Jameis Winston poised on eve of Heisman ceremony
December 14, 2013 § Leave a comment
NEW YORK — Even facing questions about the investigation into a sexual assault complaint that generated so much attention for the last month, Florida State quarterback Jameis Winston looked comfortable and poised Friday, roughly 24 hours before he presumably takes his place in college football history.
The people around Winston, however? Not so much.
Awarding the 79th Heisman Trophy quickly turned awkward Friday at the Marriott Marquis in Times Square when Florida State’s sports information staff — flanked by Winston’s attorney, Tim Jansen — pulled him away halfway through his scheduled media availability after warning reporters to keep the questions focused on football.
Several minutes later, they brought Winston back, where he calmly and reasonably answered a question about whether he wanted to give his side of the story of what happened between the time the accusation surfaced and last Thursday, when the State Attorney decided not to file charges.
“The thing about the investigation, I always respected the process,” Winston said. “So by me being a football player, knowing my team needed me and them supporting me, I knew I had to focus on the future. But I also had to focus on my family with everything going on with the investigation, and I knew I did nothing wrong.
“That’s why I knew I could respect the process and I’d eventually be vindicated. It was more about me being silent for my family because I didn’t want to put my family in that situation…I knew I did nothing wrong and everything would be OK.”
Like it or not, it was going to be impossible for Winston to ascend into the pantheon of Heisman winners — which seems like a formality at this point — without facing questions related to the investigation. As Florida’s 2nd Judicial Circuit weighed whether to prosecute the 19-year old Winston, his status as Florida State quarterback and Heisman favorite very much hung in the balance.
Even for this award, which has seen controversial winners in recent years (most notably Auburn’s Cam Newton, whose recruitment drew NCAA scrutiny), this was an unusual situation. Only when State Attorney William Meggs announced a few days before ballots were due that there wasn’t enough evidence to charge Winston with a crime was the Heisman Trust able to steer clear of an incredibly chaotic situation.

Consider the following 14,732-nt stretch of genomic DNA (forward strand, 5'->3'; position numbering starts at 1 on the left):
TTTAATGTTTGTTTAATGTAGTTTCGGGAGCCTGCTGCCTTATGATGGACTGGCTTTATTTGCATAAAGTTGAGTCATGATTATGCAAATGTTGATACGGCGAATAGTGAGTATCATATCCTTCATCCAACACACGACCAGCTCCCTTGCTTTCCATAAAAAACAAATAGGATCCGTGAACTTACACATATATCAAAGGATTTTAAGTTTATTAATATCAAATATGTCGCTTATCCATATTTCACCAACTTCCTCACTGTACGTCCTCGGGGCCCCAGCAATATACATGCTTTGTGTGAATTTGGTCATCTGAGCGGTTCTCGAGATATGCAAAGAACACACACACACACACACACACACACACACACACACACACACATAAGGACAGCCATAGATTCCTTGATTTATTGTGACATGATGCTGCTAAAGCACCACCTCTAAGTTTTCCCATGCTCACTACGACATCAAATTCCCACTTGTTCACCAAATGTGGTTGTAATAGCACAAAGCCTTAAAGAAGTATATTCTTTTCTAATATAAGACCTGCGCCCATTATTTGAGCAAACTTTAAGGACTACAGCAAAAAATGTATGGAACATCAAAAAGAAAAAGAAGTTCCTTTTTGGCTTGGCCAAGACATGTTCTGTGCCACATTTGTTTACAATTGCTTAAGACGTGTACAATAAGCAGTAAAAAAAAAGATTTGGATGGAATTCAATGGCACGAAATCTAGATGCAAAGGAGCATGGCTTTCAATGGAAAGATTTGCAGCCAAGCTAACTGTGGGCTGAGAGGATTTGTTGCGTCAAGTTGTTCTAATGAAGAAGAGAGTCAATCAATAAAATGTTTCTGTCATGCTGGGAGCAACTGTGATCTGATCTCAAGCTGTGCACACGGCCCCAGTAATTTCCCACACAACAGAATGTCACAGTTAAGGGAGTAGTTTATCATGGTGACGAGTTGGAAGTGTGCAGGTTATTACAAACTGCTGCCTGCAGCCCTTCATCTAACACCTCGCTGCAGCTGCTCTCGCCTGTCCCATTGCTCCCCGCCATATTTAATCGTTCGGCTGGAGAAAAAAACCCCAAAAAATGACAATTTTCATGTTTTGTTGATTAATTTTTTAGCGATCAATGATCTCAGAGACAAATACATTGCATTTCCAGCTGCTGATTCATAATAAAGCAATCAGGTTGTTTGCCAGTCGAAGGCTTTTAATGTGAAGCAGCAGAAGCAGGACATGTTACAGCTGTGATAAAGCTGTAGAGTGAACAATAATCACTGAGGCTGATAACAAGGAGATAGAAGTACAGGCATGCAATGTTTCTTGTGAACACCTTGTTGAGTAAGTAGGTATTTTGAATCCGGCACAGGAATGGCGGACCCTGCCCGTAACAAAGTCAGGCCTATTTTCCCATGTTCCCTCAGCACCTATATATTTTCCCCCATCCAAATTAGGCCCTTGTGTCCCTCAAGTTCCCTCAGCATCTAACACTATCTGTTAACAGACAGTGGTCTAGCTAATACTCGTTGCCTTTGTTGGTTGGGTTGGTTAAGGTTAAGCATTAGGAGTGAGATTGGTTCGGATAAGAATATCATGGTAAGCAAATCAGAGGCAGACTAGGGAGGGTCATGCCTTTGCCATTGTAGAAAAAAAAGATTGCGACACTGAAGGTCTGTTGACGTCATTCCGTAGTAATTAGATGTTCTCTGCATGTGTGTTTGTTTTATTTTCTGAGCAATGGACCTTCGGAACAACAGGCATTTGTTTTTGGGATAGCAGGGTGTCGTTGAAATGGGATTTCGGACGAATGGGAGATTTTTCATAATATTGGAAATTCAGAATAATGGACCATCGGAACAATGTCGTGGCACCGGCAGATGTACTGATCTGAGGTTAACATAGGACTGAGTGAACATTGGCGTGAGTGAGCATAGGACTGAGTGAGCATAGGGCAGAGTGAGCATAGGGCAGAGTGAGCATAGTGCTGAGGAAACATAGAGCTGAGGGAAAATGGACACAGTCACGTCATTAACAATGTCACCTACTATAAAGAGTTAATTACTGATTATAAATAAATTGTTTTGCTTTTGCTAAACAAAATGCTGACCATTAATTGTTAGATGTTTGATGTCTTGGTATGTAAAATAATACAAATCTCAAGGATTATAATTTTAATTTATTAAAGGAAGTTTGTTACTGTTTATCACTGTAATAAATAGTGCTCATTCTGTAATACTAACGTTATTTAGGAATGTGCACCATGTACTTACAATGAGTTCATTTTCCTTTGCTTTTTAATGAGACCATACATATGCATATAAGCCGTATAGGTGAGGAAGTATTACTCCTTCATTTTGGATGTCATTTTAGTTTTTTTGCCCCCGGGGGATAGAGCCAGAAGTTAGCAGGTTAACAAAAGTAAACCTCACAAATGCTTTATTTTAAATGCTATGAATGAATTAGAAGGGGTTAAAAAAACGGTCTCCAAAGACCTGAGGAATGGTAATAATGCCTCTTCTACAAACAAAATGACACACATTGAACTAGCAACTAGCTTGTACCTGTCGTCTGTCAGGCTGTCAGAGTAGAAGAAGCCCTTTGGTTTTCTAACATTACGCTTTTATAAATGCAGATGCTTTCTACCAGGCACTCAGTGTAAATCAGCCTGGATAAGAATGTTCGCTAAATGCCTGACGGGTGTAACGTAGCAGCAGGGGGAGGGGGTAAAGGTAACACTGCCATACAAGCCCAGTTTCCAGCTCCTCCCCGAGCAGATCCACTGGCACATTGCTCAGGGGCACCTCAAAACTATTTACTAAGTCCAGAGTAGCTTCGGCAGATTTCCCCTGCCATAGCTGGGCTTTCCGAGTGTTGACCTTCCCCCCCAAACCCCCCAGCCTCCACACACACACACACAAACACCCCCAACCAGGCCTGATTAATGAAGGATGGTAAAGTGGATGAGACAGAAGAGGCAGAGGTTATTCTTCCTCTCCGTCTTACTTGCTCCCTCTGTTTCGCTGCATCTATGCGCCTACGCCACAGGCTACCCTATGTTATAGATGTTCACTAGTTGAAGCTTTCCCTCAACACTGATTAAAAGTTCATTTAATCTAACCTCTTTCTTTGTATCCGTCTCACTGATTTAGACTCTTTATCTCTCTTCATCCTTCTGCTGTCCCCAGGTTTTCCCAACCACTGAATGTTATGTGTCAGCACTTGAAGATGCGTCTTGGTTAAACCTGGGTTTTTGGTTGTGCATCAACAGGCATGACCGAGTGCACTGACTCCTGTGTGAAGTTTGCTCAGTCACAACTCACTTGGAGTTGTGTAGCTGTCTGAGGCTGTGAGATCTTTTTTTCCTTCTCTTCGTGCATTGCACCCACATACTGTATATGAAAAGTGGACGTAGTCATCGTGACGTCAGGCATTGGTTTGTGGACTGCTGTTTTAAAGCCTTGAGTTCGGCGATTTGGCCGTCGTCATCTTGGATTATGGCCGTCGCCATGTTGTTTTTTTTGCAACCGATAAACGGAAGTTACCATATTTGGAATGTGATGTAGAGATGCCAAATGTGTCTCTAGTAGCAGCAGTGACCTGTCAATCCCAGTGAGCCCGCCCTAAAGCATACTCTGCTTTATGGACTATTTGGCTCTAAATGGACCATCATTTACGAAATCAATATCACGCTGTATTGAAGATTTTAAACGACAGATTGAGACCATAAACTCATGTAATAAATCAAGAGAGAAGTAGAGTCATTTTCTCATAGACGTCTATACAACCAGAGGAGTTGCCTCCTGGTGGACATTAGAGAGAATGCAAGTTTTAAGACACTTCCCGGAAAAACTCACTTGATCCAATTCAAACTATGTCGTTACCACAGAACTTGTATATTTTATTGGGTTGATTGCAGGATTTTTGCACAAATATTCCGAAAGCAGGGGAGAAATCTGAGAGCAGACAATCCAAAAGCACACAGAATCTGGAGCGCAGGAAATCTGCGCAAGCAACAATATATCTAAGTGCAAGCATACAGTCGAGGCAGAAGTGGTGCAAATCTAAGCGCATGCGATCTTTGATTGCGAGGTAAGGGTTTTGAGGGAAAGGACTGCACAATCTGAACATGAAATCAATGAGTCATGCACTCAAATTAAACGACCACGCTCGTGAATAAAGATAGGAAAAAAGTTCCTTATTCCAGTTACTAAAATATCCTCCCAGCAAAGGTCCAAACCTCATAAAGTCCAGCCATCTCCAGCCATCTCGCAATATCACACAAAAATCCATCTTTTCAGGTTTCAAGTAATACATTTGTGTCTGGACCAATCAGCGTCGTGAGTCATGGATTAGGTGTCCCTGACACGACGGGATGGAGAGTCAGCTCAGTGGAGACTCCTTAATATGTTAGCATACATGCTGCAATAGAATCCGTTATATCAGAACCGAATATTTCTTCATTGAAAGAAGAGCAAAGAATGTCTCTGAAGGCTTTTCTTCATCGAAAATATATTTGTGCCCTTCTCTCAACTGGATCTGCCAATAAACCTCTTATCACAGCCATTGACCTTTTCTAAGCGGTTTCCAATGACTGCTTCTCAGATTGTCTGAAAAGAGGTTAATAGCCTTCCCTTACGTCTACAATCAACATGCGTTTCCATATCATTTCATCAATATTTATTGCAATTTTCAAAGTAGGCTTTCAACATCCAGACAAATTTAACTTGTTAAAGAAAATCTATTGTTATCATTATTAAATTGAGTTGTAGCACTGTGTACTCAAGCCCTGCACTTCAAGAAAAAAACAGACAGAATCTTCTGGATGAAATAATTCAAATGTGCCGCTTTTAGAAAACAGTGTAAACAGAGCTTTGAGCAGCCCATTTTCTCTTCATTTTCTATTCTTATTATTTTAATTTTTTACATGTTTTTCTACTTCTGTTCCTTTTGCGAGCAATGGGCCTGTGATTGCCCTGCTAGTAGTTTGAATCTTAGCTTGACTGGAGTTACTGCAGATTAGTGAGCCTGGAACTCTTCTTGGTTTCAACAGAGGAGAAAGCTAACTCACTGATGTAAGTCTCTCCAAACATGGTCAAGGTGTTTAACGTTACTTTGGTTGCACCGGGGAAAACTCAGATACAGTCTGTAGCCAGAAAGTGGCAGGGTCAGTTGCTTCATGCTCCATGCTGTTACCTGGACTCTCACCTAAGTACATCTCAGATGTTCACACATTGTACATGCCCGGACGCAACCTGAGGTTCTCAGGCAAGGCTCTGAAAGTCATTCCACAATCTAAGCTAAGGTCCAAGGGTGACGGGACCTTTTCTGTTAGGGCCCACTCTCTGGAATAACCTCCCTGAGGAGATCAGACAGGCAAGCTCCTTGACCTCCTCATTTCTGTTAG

The awkwardness of it, though, turned out to be unavoidable.
Asked about dealing with off-field concerns, Winston said it was “stressful, but you have to look forward and focus on the goals we have as a team. He then sidestepped a question about what he learned from the incident, saying only that, “I love my college football experience and the way that I’m processing things right now and the way I’m getting better every single day.”
After the third question related to the incident, associate sports information director Kerwin Lonzo intervened, saying Winston would only entertain questions about football and admonishing reporters to “move on.”
Moments later, when Winston was asked if there should be a code of conduct associated with the award, Lonzo quickly responded “Next question!” before ending the interview a short time later.
At that point, Winston was supposed to get up and go to a second table of reporters, as the four other Heisman finalists present had done (Alabama quarterback AJ McCarron hadn’t yet arrived in town). Instead, Lonzo huddled with senior associate athletics director Monk Bonasorte, sports information director Elliott Finebloom, Jansen and Heisman Trust coordinator Tim Henning before whisking Winston away to a separate room.
Asked why he made the trip to New York with Winston, Jansen said, “I’m here just to enjoy him winning or possibly winning the Heisman. I’m not here officially. I’m on my own dime.”
When Winston returned later, Lonzo apologized and said Florida State officials were “confused” about the two-table interview setup.
That incident will likely be more dramatic than Saturday’s announcement.